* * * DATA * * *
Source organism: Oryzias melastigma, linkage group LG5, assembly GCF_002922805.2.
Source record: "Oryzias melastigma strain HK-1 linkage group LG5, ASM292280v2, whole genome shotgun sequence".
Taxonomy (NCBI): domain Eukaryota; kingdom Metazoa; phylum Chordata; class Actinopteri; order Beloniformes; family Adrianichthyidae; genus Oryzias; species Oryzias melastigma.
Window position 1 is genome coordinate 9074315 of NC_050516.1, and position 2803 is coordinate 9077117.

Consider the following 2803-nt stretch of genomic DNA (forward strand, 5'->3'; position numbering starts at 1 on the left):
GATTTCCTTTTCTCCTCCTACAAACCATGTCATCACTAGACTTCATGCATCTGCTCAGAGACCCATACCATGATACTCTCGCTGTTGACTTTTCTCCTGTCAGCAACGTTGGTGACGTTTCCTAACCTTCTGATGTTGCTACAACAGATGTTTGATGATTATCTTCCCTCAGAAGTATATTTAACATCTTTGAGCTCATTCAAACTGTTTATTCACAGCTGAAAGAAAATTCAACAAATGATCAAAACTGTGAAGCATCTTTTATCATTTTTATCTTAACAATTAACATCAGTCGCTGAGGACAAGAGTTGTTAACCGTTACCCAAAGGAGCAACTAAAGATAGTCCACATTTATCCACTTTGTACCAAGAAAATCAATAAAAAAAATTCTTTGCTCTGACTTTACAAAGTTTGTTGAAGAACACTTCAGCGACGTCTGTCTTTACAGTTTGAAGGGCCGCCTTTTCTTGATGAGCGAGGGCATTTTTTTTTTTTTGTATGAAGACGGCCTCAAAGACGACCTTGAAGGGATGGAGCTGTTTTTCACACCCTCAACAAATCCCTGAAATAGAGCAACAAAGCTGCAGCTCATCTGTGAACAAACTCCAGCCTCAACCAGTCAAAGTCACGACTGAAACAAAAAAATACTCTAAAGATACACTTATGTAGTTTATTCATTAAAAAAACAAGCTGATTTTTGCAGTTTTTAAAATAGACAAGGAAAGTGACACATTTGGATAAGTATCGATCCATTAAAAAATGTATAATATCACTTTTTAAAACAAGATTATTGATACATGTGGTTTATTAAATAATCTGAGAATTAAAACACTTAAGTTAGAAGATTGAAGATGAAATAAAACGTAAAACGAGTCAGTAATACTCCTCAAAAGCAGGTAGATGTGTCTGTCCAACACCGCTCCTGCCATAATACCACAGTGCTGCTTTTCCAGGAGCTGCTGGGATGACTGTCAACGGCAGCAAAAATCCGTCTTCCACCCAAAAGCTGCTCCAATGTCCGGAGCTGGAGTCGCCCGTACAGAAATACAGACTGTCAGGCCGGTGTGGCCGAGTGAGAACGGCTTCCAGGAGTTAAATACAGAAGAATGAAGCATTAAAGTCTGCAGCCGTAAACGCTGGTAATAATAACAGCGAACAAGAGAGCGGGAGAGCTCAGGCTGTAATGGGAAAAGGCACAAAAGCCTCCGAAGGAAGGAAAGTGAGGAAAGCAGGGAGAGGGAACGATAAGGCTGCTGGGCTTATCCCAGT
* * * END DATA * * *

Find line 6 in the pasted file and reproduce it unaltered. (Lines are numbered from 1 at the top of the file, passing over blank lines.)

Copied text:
GATTTCCTTTTCTCCTCCTACAAACCATGTCATCACTAGACTTCATGCATCTGCTCAGAGACCCATACCATGATACTCTCGCTGTTGACTTTTCTCCTGTCAGCAACGTTGGTGACGTTTCCTAACCTTCTGATGTTGCTACAACAGATGTTTGATGATTATCTTCCCTCAGAAGTATATTTAACATCTTTGAGCTCATTCAAACTGTTTATTCACAGCTGAAAGAAAATTCAACAAATGATCAAAACTGTGAAGCATCTTTTATCATTTTTATCTTAACAATTAACATCAGTCGCTGAGGACAAGAGTTGTTAACCGTTACCCAAAGGAGCAACTAAAGATAGTCCACATTTATCCACTTTGTACCAAGAAAATCAATAAAAAAAATTCTTTGCTCTGACTTTACAAAGTTTGTTGAAGAACACTTCAGCGACGTCTGTCTTTACAGTTTGAAGGGCCGCCTTTTCTTGATGAGCGAGGGCATTTTTTTTTTTTTGTATGAAGACGGCCTCAAAGACGACCTTGAAGGGATGGAGCTGTTTTTCACACCCTCAACAAATCCCTGAAATAGAGCAACAAAGCTGCAGCTCATCTGTGAACAAACTCCAGCCTCAACCAGTCAAAGTCACGACTGAAACAAAAAAATACTCTAAAGATACACTTATGTAGTTTATTCATTAAAAAAACAAGCTGATTTTTGCAGTTTTTAAAATAGACAAGGAAAGTGACACATTTGGATAAGTATCGATCCATTAAAAAATGTATAATATCACTTTTTAAAACAAGATTATTGATACATGTGGTTTATTAAATAATCTGAGAATTAAAACACTTAAGTTAGAAGATTGAAGATGAAATAAAACGTAAAACGAGTCAGTAATACTCCTCAAAAGCAGGTAGATGTGTCTGTCCAACACCGCTCCTGCCATAATACCACAGTGCTGCTTTTCCAGGAGCTGCTGGGATGACTGTCAACGGCAGCAAAAATCCGTCTTCCACCCAAAAGCTGCTCCAATGTCCGGAGCTGGAGTCGCCCGTACAGAAATACAGACTGTCAGGCCGGTGTGGCCGAGTGAGAACGGCTTCCAGGAGTTAAATACAGAAGAATGAAGCATTAAAGTCTGCAGCCGTAAACGCTGGTAATAATAACAGCGAACAAGAGAGCGGGAGAGCTCAGGCTGTAATGGGAAAAGGCACAAAAGCCTCCGAAGGAAGGAAAGTGAGGAAAGCAGGGAGAGGGAACGATAAGGCTGCTGGGCTTATCCCAGT